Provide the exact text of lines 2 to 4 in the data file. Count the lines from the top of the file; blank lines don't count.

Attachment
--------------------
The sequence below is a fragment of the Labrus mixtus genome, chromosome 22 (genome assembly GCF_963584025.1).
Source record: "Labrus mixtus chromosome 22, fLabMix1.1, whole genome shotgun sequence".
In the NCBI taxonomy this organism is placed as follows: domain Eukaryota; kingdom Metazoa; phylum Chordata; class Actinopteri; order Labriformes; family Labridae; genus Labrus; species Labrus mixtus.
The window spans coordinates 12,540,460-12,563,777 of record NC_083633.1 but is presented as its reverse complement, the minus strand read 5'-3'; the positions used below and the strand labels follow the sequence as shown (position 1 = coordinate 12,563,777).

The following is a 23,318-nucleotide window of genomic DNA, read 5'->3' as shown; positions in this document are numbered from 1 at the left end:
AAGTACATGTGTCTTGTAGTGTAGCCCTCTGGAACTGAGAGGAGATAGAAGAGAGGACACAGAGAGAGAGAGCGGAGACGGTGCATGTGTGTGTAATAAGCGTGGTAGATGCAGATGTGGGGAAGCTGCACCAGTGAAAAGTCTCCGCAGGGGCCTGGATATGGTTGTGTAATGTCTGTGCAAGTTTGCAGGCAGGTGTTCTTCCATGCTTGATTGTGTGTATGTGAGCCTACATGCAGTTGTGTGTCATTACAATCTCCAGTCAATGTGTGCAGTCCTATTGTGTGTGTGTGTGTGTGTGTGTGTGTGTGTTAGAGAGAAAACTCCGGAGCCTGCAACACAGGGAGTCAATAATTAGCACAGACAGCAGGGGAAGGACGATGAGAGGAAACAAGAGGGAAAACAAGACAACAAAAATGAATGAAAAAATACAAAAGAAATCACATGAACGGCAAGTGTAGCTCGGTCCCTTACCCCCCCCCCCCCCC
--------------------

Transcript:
Source record: "Labrus mixtus chromosome 22, fLabMix1.1, whole genome shotgun sequence".
In the NCBI taxonomy this organism is placed as follows: domain Eukaryota; kingdom Metazoa; phylum Chordata; class Actinopteri; order Labriformes; family Labridae; genus Labrus; species Labrus mixtus.
The window spans coordinates 12,540,460-12,563,777 of record NC_083633.1 but is presented as its reverse complement, the minus strand read 5'-3'; the positions used below and the strand labels follow the sequence as shown (position 1 = coordinate 12,563,777).